Our family was recently honored in Mother Earth News (Aug/Sept 2012) as Homesteaders of the Year. Being avid readers, this occasion has us reflecting on some of the books that have most influenced our values and lifestyles over the years. We’ve borrowed library books and amassed a family reference library on a variety of topics including gardening, frugality and simplicity, crafts, food preparation and preservation, and spirituality. We’ve collected a range of plant and animal identification books as well as ones filled with naturalists musings.
We believe that connecting with a community of people working on similar goals
and projects is important but that good books can often fill the role of a
friend or mentor when a real one isn't around. Books have taught us new things,
challenged us to go beyond what we already knew, inspired us, and sometimes
purely entertained us.
As I, Barbara, wrote in my Mother Earth News nomination, my husband Alan’s first gift to me was Helen and Scott Nearing’s Living the Good Life. This classic, subtitled how to Live Sanely and Simply in a Troubled World, was the first book that popularized a back-to-the-land lifestyle.
The books we turn to regularly have changed, although some we go back to again and again, year after year. It was difficult to trim our list and so we are leaving out many favorites. We decided to include both some oldies and some newer books, especially ones that influenced Rebecca in her urban homesteading. Many books on this short list you may recognize as classics, while others hopefully are new to you.
We hope we can inspire you to pick up a new book or revisit an old standby for education or entertainment. And we’d like to hear about your favorites and suggestions.
Our Top 10
1. The Good Life by Helen and Scott Nearing – As mentioned, the original back-to-the-land manifesto.
2. The Whole Earth Catalog edited by Stewart Brand – Originally published annually in the late 1960s through the early 1970s; a helpful and almost-overwhelming compendium of counterculture resources.
3. Four Season Harvest by Eliot Coleman – Coleman is both respectful of tradition (where respect is truly due) and not afraid to challenge conventional farming and gardening techniques, making this season extension book one you'll turn to again and again for gardening techniques and solutions, new and old. (His Winter Harvest Handbook builds upon and adds to the information presented in this book, with more of a focus on production for market).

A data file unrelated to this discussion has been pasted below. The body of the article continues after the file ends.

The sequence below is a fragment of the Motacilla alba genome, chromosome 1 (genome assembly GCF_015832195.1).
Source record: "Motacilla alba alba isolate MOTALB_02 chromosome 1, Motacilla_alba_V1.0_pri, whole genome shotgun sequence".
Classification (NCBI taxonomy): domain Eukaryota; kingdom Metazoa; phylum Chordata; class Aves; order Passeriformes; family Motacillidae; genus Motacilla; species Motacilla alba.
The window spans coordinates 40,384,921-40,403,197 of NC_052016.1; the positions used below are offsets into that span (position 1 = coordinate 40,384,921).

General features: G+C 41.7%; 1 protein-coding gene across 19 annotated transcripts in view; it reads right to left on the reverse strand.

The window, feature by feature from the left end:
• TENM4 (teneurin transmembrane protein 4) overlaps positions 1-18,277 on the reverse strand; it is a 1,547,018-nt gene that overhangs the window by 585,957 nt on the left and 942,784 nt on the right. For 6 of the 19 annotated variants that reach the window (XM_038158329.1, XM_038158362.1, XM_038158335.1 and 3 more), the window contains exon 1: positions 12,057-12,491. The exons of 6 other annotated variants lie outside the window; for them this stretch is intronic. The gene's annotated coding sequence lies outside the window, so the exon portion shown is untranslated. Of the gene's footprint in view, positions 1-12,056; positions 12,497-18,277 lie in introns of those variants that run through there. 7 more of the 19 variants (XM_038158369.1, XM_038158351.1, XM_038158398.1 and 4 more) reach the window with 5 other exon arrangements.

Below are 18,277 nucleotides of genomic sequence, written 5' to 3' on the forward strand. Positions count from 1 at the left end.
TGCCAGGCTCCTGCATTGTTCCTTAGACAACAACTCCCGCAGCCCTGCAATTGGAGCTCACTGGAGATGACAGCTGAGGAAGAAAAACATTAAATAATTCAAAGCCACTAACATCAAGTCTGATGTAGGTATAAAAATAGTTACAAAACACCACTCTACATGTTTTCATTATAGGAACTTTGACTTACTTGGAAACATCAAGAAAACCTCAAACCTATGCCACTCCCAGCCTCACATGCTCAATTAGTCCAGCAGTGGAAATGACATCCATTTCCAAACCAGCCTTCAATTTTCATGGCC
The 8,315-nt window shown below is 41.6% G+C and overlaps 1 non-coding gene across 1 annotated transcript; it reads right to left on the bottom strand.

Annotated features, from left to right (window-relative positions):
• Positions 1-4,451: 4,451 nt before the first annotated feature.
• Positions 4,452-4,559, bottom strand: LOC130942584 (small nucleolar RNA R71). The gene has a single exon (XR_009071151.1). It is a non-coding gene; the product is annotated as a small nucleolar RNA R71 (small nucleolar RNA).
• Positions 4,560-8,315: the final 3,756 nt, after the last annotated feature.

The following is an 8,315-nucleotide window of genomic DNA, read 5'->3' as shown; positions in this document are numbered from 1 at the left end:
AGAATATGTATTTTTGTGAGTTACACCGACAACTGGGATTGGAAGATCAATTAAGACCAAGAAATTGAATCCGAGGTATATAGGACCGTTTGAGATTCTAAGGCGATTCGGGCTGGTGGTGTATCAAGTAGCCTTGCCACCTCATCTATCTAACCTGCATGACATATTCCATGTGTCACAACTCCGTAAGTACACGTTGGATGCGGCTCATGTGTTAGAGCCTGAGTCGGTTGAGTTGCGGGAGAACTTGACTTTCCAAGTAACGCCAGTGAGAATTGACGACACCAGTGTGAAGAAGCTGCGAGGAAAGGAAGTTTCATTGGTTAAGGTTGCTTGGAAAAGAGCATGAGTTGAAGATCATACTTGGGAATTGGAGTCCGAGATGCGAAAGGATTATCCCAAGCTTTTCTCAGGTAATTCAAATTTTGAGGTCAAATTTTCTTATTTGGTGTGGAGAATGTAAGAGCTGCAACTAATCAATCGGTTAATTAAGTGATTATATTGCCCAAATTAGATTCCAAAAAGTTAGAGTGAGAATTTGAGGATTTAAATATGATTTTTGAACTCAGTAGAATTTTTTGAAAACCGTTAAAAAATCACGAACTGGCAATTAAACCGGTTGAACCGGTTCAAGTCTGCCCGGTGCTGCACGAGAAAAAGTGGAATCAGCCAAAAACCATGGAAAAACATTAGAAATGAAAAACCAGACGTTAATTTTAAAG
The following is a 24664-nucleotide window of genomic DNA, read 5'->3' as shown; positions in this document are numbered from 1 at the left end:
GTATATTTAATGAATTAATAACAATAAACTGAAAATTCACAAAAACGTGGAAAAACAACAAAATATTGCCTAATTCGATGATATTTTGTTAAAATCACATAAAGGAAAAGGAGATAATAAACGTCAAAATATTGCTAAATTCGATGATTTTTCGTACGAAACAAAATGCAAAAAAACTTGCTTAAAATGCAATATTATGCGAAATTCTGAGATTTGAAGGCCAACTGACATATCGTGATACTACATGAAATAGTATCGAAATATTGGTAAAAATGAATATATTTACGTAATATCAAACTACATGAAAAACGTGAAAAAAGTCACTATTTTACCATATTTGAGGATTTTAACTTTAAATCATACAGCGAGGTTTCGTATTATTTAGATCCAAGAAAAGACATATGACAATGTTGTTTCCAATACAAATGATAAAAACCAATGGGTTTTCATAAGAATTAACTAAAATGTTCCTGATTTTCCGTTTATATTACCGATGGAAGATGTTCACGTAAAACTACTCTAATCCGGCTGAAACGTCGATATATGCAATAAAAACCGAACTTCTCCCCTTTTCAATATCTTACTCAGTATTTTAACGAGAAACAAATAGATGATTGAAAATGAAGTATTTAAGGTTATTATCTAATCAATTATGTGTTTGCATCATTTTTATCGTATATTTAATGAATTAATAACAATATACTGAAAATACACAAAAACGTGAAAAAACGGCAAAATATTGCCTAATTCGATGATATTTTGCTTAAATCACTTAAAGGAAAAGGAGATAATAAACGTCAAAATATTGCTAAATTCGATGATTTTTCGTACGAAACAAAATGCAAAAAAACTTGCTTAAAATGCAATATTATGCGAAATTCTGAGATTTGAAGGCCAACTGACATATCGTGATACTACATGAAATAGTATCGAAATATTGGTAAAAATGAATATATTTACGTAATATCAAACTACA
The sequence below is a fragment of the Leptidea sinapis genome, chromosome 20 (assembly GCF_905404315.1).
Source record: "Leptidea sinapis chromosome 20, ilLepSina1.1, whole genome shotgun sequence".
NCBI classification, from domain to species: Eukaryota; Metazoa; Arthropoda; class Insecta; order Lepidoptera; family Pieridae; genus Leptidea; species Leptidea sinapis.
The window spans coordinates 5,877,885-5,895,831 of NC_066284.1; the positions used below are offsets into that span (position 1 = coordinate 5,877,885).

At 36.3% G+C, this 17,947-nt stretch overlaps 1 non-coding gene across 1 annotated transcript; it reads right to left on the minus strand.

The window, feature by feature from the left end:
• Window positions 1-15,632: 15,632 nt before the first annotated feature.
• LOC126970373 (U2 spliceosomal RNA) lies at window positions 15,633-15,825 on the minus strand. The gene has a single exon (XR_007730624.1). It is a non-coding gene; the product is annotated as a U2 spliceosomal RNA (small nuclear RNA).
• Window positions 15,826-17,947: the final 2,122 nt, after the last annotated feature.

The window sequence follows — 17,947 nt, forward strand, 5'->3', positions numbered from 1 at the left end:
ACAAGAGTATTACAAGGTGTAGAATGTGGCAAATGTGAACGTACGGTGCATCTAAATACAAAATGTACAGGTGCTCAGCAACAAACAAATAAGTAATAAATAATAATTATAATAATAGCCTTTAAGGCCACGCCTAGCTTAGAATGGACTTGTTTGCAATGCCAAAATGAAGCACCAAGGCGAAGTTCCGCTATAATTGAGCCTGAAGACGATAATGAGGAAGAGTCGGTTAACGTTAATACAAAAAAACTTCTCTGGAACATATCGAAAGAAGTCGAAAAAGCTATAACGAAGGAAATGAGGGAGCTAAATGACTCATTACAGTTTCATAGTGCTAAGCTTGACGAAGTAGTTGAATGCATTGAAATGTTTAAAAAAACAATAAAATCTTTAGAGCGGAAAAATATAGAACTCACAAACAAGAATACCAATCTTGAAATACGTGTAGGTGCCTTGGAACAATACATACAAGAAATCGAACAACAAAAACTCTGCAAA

4. Your Money or Your Life: Transforming Your Relationship with Money and Achieving Financial Independence by Joe Dominguez and Vicki Robin – The authors created an inspirational 9-step program focusing on the difference between ‘making a living’ and making a life and computing how much life energy we use to consume products and services.
5. The Wisdom of No Escape by Pema Chodron – The go-to spiritual reference book in our family, with short, easily digestible chapters, simple meditation instructions, and a down-to-earth approach to Buddhist philosophy that makes it accessible to people from all walks of life.
6. The Resilient Gardener by Carol Deppe – This is probably the gardening book that I, Rebecca, currently go back to most often, with lots of brand new to me, useful information, much of which I haven't found in other sources.
7. The One-Straw Revolution by Masanobu Fukouka – While this book from a Japanese farmer doesn't contain much hands-on advice, it presents a unique philosophy of farming in a more natural way, honed over decades of trial, error, and observation of the natural world.
8. Farm City: The Education of an Urban Farmer by Novella Carpenter – Well-written, humorous, and hopeful but realistic about the challenges of urban farming, this excellent book was one of the first to expose us to the concept of farming in the city.
9. Toolbox for Sustainable City Living by Scott Kellogg and Stacy Pettigrew – An excellent inspiration and reference for city dwellers interested in building a more sustainable life, including info on DIY aquaponics and greywater systems.
10. Wild Fermentation by Sandor Ellix Katz – Part cultural history, part cookbook, this amazing book is the next best thing to having a friend or relative in the kitchen guiding you through the steps of fermentation, gently encouraging you, and giving you the courage to experiment.
Barbara Heller and Rebecca Heller-Steinberg presented a workshop at the 2012 Pennsylvania MOTHER EARTH NEWS FAIR.
Whether you want to learn how to grow and raise your own food, build your own root cellar, or create a green dream home, come out and learn everything you need to know — and then some!LEARN MORE